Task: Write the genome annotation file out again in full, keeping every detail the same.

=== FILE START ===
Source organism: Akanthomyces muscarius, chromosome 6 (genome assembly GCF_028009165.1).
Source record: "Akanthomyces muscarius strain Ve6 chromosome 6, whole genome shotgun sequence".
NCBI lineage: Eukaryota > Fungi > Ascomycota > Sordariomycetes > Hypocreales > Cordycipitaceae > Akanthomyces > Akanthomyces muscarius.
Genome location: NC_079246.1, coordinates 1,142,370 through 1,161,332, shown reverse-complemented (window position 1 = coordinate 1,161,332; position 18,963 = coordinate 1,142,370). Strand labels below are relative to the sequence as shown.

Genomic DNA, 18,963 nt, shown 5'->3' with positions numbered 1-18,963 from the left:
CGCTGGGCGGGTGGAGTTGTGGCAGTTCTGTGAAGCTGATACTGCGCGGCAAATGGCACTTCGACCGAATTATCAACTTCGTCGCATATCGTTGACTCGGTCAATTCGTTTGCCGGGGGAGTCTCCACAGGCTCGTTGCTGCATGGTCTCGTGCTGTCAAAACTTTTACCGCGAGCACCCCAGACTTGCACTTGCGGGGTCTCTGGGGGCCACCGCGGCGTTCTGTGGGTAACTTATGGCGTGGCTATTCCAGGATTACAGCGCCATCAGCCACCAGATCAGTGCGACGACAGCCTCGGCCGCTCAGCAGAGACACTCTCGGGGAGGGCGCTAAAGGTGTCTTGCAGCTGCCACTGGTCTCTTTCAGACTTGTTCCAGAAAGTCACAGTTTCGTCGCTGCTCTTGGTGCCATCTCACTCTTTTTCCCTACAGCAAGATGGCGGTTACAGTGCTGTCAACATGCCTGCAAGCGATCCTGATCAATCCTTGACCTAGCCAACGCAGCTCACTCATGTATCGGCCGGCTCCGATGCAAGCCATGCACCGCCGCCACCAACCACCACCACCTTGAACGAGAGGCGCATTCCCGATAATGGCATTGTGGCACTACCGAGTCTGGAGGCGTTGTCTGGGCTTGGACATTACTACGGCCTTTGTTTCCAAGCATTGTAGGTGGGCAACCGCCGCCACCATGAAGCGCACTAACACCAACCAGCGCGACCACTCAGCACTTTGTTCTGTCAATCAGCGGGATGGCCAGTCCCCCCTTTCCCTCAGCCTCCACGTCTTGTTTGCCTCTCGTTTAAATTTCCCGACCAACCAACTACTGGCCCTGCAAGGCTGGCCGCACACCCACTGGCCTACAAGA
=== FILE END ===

Source organism: Akanthomyces muscarius, chromosome 6 (genome assembly GCF_028009165.1).
Source record: "Akanthomyces muscarius strain Ve6 chromosome 6, whole genome shotgun sequence".
NCBI lineage: Eukaryota > Fungi > Ascomycota > Sordariomycetes > Hypocreales > Cordycipitaceae > Akanthomyces > Akanthomyces muscarius.
Genome location: NC_079246.1, coordinates 1,142,370 through 1,161,332, shown reverse-complemented (window position 1 = coordinate 1,161,332; position 18,963 = coordinate 1,142,370). Strand labels below are relative to the sequence as shown.

Genomic DNA, 18,963 nt, shown 5'->3' with positions numbered 1-18,963 from the left:
CGCTGGGCGGGTGGAGTTGTGGCAGTTCTGTGAAGCTGATACTGCGCGGCAAATGGCACTTCGACCGAATTATCAACTTCGTCGCATATCGTTGACTCGGTCAATTCGTTTGCCGGGGGAGTCTCCACAGGCTCGTTGCTGCATGGTCTCGTGCTGTCAAAACTTTTACCGCGAGCACCCCAGACTTGCACTTGCGGGGTCTCTGGGGGCCACCGCGGCGTTCTGTGGGTAACTTATGGCGTGGCTATTCCAGGATTACAGCGCCATCAGCCACCAGATCAGTGCGACGACAGCCTCGGCCGCTCAGCAGAGACACTCTCGGGGAGGGCGCTAAAGGTGTCTTGCAGCTGCCACTGGTCTCTTTCAGACTTGTTCCAGAAAGTCACAGTTTCGTCGCTGCTCTTGGTGCCATCTCACTCTTTTTCCCTACAGCAAGATGGCGGTTACAGTGCTGTCAACATGCCTGCAAGCGATCCTGATCAATCCTTGACCTAGCCAACGCAGCTCACTCATGTATCGGCCGGCTCCGATGCAAGCCATGCACCGCCGCCACCAACCACCACCACCTTGAACGAGAGGCGCATTCCCGATAATGGCATTGTGGCACTACCGAGTCTGGAGGCGTTGTCTGGGCTTGGACATTACTACGGCCTTTGTTTCCAAGCATTGTAGGTGGGCAACCGCCGCCACCATGAAGCGCACTAACACCAACCAGCGCGACCACTCAGCACTTTGTTCTGTCAATCAGCGGGATGGCCAGTCCCCCCTTTCCCTCAGCCTCCACGTCTTGTTTGCCTCTCGTTTAAATTTCCCGACCAACCAACTACTGGCCCTGCAAGGCTGGCCGCACACCCACTGGCCTACAAGA